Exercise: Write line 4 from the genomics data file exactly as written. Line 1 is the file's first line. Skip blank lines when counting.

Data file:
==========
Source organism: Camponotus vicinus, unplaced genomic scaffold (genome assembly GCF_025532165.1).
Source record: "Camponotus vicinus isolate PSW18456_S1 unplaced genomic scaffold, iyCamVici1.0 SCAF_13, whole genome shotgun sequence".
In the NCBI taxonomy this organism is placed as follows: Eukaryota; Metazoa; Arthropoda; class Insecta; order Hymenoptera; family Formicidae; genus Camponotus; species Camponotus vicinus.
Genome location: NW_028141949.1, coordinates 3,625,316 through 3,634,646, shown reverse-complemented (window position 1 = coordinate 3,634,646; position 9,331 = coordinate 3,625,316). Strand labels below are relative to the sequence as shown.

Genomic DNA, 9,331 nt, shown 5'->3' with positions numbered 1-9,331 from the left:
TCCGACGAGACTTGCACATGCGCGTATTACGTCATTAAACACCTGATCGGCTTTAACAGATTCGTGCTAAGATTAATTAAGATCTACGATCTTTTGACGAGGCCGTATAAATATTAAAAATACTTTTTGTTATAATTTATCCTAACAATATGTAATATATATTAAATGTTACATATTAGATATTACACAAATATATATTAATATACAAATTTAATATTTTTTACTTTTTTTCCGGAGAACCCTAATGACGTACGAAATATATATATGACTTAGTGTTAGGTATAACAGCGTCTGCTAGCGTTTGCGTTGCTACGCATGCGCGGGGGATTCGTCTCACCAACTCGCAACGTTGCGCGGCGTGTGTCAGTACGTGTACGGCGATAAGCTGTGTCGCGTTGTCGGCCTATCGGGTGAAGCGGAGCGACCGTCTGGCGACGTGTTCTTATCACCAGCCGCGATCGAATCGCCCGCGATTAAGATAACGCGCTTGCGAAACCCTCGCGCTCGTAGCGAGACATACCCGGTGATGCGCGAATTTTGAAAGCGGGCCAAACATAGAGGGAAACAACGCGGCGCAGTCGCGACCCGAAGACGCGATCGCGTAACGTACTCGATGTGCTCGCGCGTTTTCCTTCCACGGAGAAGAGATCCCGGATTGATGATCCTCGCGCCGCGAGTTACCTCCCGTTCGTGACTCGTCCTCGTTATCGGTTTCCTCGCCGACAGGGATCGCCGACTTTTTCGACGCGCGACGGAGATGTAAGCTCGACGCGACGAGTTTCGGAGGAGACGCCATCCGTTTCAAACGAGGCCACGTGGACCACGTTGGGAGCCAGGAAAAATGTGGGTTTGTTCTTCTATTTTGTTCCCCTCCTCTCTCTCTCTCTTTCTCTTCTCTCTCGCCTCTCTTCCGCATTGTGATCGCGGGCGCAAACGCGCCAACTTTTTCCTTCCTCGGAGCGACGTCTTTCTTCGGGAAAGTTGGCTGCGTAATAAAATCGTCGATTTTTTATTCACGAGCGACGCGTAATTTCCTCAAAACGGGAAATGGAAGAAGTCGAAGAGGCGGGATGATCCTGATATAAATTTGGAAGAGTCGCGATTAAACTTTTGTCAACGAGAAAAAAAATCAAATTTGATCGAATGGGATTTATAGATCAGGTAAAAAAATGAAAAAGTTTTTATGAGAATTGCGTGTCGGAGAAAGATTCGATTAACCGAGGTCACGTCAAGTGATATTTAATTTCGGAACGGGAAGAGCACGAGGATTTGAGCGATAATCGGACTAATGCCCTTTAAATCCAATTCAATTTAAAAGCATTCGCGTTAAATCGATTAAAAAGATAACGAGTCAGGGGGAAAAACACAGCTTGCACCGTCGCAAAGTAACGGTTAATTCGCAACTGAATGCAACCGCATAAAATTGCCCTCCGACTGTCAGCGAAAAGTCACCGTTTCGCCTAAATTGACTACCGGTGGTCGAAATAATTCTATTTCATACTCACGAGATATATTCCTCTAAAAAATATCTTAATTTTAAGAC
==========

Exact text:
Genome location: NW_028141949.1, coordinates 3,625,316 through 3,634,646, shown reverse-complemented (window position 1 = coordinate 3,634,646; position 9,331 = coordinate 3,625,316). Strand labels below are relative to the sequence as shown.